5 Tips for How to Stay Safe and Healthy on the Lake this Summer

West Virginia is home to many beautiful lakes that are the perfect summer getaway for residents and visitors alike — there are a few easy steps you can take to make sure your experience is as safe and fun as possible.


Before leaving for a day on the lake, or for a camping trip, tell a friend or family member where you will be going, and for how long. A quick text message to a loved one with the details of your plans can be helpful in case of an emergency.


West Virginia state law prohibits children under the age of 12 from driving a boat, and people ages 12 to 14 from driving without adult supervision.

Individuals who are permitted to operate a boat or supervise a younger person who is driving, and were born after December 31, 1986, must carry a boater education card to do so legally.

Boat passengers aged 12 and under are legally required to wear a life jacket at all times, however, every person on a boat should wear a lifejacket to stay safe.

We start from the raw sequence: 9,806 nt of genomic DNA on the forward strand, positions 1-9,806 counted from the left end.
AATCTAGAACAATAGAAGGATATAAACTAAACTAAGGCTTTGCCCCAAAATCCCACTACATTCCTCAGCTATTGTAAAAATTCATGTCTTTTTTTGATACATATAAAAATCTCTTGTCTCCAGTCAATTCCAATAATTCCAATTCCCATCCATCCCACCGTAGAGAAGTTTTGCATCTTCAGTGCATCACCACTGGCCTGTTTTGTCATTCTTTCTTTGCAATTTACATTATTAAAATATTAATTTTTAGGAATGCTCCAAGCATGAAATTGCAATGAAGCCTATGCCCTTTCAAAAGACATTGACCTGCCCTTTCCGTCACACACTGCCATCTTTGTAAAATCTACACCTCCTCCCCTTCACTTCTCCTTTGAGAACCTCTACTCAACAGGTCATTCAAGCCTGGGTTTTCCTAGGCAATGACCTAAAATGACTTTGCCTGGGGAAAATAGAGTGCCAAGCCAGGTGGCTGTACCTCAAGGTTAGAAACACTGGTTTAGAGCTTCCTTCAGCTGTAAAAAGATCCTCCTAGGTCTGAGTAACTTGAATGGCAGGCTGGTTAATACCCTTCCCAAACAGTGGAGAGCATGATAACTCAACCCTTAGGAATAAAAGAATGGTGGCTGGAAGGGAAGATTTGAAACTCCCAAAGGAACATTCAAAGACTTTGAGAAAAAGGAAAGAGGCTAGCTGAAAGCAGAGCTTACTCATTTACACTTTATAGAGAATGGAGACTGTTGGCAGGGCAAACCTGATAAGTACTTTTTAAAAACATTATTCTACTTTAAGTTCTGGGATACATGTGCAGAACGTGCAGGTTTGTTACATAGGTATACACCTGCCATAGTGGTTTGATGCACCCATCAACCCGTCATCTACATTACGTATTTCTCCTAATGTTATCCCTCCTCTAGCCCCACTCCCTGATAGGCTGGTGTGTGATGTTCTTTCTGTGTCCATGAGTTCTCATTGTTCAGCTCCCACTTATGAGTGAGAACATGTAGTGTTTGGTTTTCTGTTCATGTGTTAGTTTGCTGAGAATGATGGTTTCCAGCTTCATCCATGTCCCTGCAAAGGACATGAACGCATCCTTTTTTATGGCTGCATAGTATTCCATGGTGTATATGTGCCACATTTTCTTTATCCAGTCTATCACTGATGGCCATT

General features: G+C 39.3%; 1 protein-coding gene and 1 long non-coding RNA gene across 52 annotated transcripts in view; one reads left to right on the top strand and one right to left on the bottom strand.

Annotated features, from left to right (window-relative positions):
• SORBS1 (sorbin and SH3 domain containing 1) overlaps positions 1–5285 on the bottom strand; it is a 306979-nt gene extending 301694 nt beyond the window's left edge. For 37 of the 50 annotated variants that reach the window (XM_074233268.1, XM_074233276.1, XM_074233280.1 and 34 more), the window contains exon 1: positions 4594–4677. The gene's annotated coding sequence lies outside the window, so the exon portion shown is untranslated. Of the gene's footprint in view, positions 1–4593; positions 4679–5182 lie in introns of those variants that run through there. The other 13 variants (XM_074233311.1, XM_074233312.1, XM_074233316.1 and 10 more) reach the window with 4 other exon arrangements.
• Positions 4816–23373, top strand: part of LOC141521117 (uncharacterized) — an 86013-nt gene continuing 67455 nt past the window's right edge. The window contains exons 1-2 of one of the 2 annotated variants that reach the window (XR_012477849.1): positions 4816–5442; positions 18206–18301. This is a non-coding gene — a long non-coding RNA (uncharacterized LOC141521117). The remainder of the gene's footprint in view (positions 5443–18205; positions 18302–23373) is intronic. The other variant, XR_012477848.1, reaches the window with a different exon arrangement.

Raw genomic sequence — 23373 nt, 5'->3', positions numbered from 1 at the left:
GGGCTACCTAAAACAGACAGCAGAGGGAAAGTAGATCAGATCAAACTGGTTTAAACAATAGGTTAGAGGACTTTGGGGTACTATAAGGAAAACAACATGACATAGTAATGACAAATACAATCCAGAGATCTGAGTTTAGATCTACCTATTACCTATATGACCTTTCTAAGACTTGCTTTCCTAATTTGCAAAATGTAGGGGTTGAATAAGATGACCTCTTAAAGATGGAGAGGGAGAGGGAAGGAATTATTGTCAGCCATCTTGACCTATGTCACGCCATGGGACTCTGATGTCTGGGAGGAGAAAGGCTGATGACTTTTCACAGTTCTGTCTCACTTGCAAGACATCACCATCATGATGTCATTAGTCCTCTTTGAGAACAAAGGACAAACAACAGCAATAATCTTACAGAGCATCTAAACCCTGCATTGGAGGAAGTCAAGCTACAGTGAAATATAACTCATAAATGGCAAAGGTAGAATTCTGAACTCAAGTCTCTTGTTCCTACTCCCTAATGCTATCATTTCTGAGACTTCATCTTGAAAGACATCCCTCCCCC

One of the most tried-and-true ways to stay safe and healthy in any situation is being prepared. Over the summer, periodically apply sunscreen to prevent getting burned. When you’re enjoying a fun day on the lake, you should also use insect repellant. Quality bug spray will keep ticks and mosquitos, and the diseases they carry, away from you and your family. You should always keep a first aid kit with you as well, to treat any injuries, bites, or rashes.

You can prevent the spread of recreational water illness just by showering before a swim, and by avoiding swimming when you are sick. These simple actions can help maintain a healthy environment for all swimmers.


It is critical to drink a lot of water during the hot summer months. If you’re enjoying a day on the lake, you should bring plenty of drinking water with you. Lake water is not safe to drink — but if you do not have enough drinking water, you can treat natural water sources by boiling it for at least one minute.


Poison ivy and poison oak commonly inhabit some of West Virginia’s remote swimming holes. Do your research on poisonous plants that are found in the area where you will be swimming or camping before embarking on your summer adventures.

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